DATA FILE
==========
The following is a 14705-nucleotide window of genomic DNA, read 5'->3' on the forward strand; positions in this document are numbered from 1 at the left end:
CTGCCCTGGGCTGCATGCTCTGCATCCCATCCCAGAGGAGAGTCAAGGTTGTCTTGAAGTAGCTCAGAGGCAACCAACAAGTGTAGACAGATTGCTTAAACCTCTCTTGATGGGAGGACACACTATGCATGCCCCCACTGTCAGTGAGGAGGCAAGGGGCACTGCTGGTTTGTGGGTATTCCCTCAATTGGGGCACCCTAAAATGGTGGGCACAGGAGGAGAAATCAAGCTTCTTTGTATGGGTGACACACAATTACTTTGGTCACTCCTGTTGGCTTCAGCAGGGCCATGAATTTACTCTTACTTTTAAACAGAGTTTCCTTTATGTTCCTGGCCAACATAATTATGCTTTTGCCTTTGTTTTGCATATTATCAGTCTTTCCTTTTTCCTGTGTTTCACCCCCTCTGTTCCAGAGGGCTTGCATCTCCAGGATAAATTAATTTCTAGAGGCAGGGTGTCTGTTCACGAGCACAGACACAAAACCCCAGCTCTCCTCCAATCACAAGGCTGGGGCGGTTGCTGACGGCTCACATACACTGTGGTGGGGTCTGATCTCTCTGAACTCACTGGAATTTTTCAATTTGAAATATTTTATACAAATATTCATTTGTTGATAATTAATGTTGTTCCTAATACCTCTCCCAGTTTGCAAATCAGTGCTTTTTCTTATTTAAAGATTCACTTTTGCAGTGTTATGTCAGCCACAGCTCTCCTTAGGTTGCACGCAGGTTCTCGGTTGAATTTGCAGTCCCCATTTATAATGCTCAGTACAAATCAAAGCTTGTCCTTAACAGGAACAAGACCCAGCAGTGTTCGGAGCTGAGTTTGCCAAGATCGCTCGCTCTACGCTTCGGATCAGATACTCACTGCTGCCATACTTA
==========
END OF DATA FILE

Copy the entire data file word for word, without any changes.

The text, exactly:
The following is a 14705-nucleotide window of genomic DNA, read 5'->3' on the forward strand; positions in this document are numbered from 1 at the left end:
CTGCCCTGGGCTGCATGCTCTGCATCCCATCCCAGAGGAGAGTCAAGGTTGTCTTGAAGTAGCTCAGAGGCAACCAACAAGTGTAGACAGATTGCTTAAACCTCTCTTGATGGGAGGACACACTATGCATGCCCCCACTGTCAGTGAGGAGGCAAGGGGCACTGCTGGTTTGTGGGTATTCCCTCAATTGGGGCACCCTAAAATGGTGGGCACAGGAGGAGAAATCAAGCTTCTTTGTATGGGTGACACACAATTACTTTGGTCACTCCTGTTGGCTTCAGCAGGGCCATGAATTTACTCTTACTTTTAAACAGAGTTTCCTTTATGTTCCTGGCCAACATAATTATGCTTTTGCCTTTGTTTTGCATATTATCAGTCTTTCCTTTTTCCTGTGTTTCACCCCCTCTGTTCCAGAGGGCTTGCATCTCCAGGATAAATTAATTTCTAGAGGCAGGGTGTCTGTTCACGAGCACAGACACAAAACCCCAGCTCTCCTCCAATCACAAGGCTGGGGCGGTTGCTGACGGCTCACATACACTGTGGTGGGGTCTGATCTCTCTGAACTCACTGGAATTTTTCAATTTGAAATATTTTATACAAATATTCATTTGTTGATAATTAATGTTGTTCCTAATACCTCTCCCAGTTTGCAAATCAGTGCTTTTTCTTATTTAAAGATTCACTTTTGCAGTGTTATGTCAGCCACAGCTCTCCTTAGGTTGCACGCAGGTTCTCGGTTGAATTTGCAGTCCCCATTTATAATGCTCAGTACAAATCAAAGCTTGTCCTTAACAGGAACAAGACCCAGCAGTGTTCGGAGCTGAGTTTGCCAAGATCGCTCGCTCTACGCTTCGGATCAGATACTCACTGCTGCCATACTTA